I understand the basic idea of break-even and shut-down points, where break-even is the price at which revenue covers all economic costs, and is located where the marginal cost equals to average cost. ...
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Why does supply (and demand) shift left and right as opposed to up and down?

I've wondered about this for a long time. In the past I rationalized it by saying that up and left were the same (or at least have the same overall effect), and that thinking in terms of left and ...
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Most profitable conversion of stock into money

When Forbes-lists of top billionaires are published we are usually aghast of their riches and statements such as "the 8 richest people own as much as the poorer half" are disseminated. I was ...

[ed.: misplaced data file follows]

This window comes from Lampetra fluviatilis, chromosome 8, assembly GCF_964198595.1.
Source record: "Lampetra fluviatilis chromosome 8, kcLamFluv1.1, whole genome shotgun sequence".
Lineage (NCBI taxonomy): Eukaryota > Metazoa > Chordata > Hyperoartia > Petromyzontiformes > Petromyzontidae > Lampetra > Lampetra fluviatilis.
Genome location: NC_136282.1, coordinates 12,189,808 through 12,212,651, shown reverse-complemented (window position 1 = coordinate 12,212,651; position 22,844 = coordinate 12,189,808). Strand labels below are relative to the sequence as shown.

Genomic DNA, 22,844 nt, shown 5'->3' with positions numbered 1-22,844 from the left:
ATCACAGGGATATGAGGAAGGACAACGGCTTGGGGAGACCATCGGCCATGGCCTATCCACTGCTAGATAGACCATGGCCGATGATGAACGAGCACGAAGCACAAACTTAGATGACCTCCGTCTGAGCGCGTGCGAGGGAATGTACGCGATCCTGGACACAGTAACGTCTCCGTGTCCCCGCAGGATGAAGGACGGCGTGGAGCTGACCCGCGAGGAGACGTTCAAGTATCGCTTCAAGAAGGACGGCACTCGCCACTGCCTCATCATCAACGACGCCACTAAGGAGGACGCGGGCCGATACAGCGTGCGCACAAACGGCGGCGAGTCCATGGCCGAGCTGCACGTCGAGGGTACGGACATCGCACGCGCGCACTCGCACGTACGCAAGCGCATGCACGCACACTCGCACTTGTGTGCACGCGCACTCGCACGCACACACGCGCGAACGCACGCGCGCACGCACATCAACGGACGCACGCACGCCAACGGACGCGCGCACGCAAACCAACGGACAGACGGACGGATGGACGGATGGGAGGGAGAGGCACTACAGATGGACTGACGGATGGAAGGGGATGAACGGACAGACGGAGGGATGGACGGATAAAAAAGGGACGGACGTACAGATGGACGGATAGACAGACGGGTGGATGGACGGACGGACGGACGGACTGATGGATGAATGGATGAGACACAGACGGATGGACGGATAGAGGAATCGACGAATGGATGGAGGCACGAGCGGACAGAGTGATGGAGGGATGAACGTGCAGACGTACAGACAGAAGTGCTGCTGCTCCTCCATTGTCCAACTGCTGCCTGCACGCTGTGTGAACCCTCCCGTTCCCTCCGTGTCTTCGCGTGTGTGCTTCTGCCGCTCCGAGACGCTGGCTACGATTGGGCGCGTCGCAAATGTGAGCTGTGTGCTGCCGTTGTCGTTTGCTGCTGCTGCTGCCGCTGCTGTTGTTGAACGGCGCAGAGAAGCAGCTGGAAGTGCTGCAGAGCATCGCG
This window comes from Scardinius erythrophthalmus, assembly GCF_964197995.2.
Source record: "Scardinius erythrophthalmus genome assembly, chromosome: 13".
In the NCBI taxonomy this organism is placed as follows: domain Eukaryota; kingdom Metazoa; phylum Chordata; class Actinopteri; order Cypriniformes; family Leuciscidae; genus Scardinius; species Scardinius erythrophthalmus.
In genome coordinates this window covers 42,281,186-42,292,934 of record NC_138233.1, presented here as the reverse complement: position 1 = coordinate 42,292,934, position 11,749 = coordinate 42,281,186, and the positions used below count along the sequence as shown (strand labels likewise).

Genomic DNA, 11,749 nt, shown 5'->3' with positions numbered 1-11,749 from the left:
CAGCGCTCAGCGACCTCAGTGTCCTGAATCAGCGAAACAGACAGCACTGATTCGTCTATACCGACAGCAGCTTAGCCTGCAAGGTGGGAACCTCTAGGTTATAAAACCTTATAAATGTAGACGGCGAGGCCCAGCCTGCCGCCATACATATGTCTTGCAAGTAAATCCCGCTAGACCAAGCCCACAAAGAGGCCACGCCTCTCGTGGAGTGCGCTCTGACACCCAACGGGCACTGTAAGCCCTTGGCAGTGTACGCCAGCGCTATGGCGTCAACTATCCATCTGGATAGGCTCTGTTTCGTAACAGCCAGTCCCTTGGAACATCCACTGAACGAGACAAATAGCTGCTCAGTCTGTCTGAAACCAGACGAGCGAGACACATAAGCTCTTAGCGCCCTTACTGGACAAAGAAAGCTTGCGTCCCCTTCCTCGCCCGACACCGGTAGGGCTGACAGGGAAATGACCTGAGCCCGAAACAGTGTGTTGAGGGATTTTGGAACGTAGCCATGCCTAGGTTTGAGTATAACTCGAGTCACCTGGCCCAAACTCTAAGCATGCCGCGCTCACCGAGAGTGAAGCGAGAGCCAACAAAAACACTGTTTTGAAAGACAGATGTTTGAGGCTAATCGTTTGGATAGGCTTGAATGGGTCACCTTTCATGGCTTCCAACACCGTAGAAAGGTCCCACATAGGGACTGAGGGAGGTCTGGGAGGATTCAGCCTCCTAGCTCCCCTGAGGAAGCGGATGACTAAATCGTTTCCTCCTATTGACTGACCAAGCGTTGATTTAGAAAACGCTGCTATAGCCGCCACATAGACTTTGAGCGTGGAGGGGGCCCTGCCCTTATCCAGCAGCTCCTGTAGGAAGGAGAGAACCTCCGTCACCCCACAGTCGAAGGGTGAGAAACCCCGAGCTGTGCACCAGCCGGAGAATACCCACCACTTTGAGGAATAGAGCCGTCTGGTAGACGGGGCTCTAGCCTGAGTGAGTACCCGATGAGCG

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The law of supply and demand - How does it work?

I've learned what the principle of supply and demand says, and would paraphrase it like this: The price of a good is at equilibrium when supply and demand are equal. Or with other words: The ...
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Everyone has the same marginal rate of substitution

I'm currently reading Varian's Intermediate Microeconomics and what struck me, is this statement on page 89 of the 8th edition. If everyone faces the same prices for the two goods, then everyone ...
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Could a global supply decline lead to higher profits?

Imagine the following scenario: There is a market with some good. The demand curve stays the same over the whole scenario. Due to an unfortunate event (e.g., bad weather), the production lowers. All ...
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Why do some businesses choose scarcity as their business model instead of raising the price to meet the demand?

Here are some examples of what I'm talking about: Mass events such as Burning Man, the Olympics, and the World Cup sell out tickets very quickly which forces fans to resort to scalping or using bots ...